Publisher’s View: San Francisco

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The virus-fog that’s enveloped the world will slowly dissipate, cleared away by its inability to reach masked, sheltered, and increasingly inoculated or already-infected recruits. As we emerge from our seclusion, like so many gophers looking for our shadows, what will we see? What do we want to see?

Many of us will surface from near house arrest suffering from depression, anxiety, and post-traumatic stress disorder (PTSD). Children especially, robbed of more than a year of school-based education and interactions, have been scarred by isolation and uncertainty.  Unlike the lackluster response during the pandemic, the City should open its arms to give kids a long, warm, unconditional hug.  As called on by the San Francisco Board of Supervisors, billions of philanthropic and taxpayer dollars should be raised to help schools address the academic and emotional damage done by the pandemic. A volunteer core of therapists should be raised, dedicated to assisting with school curriculum development and onsite counseling.  All child-oriented institutions – museums, camps, the Zoo – should be freely accessible for as long as possible, with special exhibits and activities that speak to issues associated with PTSD and newly expanded educational gaps. Kids’ needs should come first all the time, everywhere, now, and forever. 

Small businesses, crushed by forced closures, should be granted a two-year tax holiday; sales and property taxes waived for entities with 100 or fewer employees and annual revenues of less than $10 million. If we can give Twitter a tax break, we can do the same for Frames on 3rd, Long Bridge Pizza, and Farley’s.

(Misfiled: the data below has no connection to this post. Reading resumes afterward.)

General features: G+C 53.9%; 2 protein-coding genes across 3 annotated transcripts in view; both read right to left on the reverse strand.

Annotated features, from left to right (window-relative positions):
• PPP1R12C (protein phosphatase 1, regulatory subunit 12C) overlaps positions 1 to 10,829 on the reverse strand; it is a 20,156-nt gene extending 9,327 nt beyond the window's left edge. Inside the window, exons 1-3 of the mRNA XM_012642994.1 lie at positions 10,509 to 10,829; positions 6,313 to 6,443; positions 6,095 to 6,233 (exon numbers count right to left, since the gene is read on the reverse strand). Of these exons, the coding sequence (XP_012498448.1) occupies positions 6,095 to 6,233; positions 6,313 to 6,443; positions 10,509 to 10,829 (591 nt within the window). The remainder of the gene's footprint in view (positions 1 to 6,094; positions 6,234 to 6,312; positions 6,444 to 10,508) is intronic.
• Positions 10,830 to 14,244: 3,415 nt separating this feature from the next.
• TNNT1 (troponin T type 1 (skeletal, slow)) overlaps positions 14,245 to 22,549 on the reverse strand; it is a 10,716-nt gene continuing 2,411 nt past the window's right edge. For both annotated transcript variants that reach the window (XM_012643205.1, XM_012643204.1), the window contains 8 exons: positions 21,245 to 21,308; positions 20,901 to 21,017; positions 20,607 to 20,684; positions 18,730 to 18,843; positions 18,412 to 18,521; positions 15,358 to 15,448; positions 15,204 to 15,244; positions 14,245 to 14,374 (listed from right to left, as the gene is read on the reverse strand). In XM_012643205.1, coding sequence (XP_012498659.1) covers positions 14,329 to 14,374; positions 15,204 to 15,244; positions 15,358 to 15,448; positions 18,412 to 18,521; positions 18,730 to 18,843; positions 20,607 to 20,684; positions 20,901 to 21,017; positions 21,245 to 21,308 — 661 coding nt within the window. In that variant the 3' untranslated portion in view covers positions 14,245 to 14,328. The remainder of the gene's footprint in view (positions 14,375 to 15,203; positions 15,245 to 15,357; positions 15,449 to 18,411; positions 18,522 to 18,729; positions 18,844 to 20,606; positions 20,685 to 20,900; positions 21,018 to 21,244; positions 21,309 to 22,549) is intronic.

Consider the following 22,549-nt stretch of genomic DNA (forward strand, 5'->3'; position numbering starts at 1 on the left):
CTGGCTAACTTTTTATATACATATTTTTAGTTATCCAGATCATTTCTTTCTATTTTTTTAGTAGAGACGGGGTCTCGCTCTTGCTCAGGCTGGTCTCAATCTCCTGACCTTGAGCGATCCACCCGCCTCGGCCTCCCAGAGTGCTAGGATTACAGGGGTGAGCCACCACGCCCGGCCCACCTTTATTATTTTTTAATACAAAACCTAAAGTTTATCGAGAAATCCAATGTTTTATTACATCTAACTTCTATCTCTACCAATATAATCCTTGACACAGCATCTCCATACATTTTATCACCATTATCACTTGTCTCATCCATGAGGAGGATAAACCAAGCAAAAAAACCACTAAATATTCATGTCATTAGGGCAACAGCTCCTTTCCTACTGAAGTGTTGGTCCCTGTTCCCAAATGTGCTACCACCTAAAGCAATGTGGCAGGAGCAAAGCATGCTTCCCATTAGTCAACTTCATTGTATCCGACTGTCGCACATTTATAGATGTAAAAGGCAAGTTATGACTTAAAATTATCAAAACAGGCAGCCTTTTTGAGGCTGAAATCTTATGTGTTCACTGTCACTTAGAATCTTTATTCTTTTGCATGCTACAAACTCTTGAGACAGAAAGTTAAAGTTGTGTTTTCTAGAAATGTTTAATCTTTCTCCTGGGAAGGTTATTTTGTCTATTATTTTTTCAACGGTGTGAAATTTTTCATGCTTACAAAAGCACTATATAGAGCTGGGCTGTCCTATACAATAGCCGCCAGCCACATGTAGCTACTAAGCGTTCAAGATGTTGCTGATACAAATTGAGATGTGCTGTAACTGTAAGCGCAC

As San Francisco morphs into whatever personality we adopt next, our municipal government should thoroughly scrub its budget and personnel.  The whiff of corruption wafts throughout City Hall, as well as the San Francisco Departments of Building Inspection and Public Works and Public Utilities Commission. Dishonest behavior is more easily hidden in the dark. With sufficient resources, the new owners of the Marina Times and San Francisco Examiner – alongside the San Francisco Chronicle, View, and other media – could reinvigorate San Francisco’s press corps, helping to shine antiseptic light on the shadowy corners of power. Support your local newspaper.  

The Mayor should deploy bottom-up, zero-based, or other deep-dive budgeting strategies to craft the government we need now and in the future. The school and college boards, institutions that’ve demonstrated long term structural governance weaknesses, should be fundamentally reformed, or even eliminated.

Many more dogs will inhabit San Francisco post-pandemic, companions for the lonely.  With them is increased demand for parks and open spaces, intensifying chronic human-dog conflict.  It’s time to fully enforce collection of licensing fees, which a small fraction of animal stewards presently pay, and use the associated revenues to develop engaging, clean, dog-only parks. Many leash holders avoid dedicated dog parks because of their stark, smelly, surfaces.  These should be replaced with play areas modeled after Pet Camp’s Savannah Back Country Adventure, featuring well-maintained trees, bridges, and other animal entertainment. Let kids and dogs roam free, without bumping into one another.

A previous pandemic, acquired immunodeficiency syndrome, or AIDS, ultimately took the lives of more than 20,000 San Franciscans, most of them gay men, a loss that bludgeoned a future before it could emerge.  COVID deaths have been a fraction of that amount, with injuries mostly visited on our psyche, culture, health care system, and economy. If we can survive AIDS – and the 1918 influenza wave that killed more than 3,500 people – we can do so again, hopefully changed for the better.